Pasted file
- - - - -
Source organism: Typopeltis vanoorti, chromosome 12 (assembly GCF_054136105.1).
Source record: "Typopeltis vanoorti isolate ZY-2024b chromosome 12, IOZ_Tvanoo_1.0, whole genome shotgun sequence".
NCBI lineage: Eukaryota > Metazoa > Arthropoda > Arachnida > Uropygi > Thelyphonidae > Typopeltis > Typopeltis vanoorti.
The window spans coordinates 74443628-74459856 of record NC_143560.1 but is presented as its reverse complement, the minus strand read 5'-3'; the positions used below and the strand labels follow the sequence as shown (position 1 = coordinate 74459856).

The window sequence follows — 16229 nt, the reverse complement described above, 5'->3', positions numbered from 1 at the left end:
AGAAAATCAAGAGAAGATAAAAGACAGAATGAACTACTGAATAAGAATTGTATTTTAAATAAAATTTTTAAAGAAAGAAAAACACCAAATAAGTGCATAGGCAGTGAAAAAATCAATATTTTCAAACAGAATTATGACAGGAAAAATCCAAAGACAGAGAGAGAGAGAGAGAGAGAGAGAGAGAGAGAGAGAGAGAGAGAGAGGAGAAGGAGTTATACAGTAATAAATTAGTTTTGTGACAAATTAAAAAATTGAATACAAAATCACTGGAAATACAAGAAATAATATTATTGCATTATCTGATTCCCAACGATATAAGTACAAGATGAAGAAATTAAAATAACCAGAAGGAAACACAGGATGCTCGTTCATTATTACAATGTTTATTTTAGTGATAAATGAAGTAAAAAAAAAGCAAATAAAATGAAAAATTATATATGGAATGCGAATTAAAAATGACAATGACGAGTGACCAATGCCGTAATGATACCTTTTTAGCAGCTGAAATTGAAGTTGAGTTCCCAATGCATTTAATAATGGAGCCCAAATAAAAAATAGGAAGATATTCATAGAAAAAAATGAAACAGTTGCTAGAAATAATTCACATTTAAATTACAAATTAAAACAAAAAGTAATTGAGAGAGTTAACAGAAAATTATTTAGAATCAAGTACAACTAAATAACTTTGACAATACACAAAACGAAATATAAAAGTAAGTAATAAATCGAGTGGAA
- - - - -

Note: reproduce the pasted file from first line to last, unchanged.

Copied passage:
Source organism: Typopeltis vanoorti, chromosome 12 (assembly GCF_054136105.1).
Source record: "Typopeltis vanoorti isolate ZY-2024b chromosome 12, IOZ_Tvanoo_1.0, whole genome shotgun sequence".
NCBI lineage: Eukaryota > Metazoa > Arthropoda > Arachnida > Uropygi > Thelyphonidae > Typopeltis > Typopeltis vanoorti.
The window spans coordinates 74443628-74459856 of record NC_143560.1 but is presented as its reverse complement, the minus strand read 5'-3'; the positions used below and the strand labels follow the sequence as shown (position 1 = coordinate 74459856).

The window sequence follows — 16229 nt, the reverse complement described above, 5'->3', positions numbered from 1 at the left end:
AGAAAATCAAGAGAAGATAAAAGACAGAATGAACTACTGAATAAGAATTGTATTTTAAATAAAATTTTTAAAGAAAGAAAAACACCAAATAAGTGCATAGGCAGTGAAAAAATCAATATTTTCAAACAGAATTATGACAGGAAAAATCCAAAGACAGAGAGAGAGAGAGAGAGAGAGAGAGAGAGAGAGAGAGAGAGAGAGAGGAGAAGGAGTTATACAGTAATAAATTAGTTTTGTGACAAATTAAAAAATTGAATACAAAATCACTGGAAATACAAGAAATAATATTATTGCATTATCTGATTCCCAACGATATAAGTACAAGATGAAGAAATTAAAATAACCAGAAGGAAACACAGGATGCTCGTTCATTATTACAATGTTTATTTTAGTGATAAATGAAGTAAAAAAAAAGCAAATAAAATGAAAAATTATATATGGAATGCGAATTAAAAATGACAATGACGAGTGACCAATGCCGTAATGATACCTTTTTAGCAGCTGAAATTGAAGTTGAGTTCCCAATGCATTTAATAATGGAGCCCAAATAAAAAATAGGAAGATATTCATAGAAAAAAATGAAACAGTTGCTAGAAATAATTCACATTTAAATTACAAATTAAAACAAAAAGTAATTGAGAGAGTTAACAGAAAATTATTTAGAATCAAGTACAACTAAATAACTTTGACAATACACAAAACGAAATATAAAAGTAAGTAATAAATCGAGTGGAA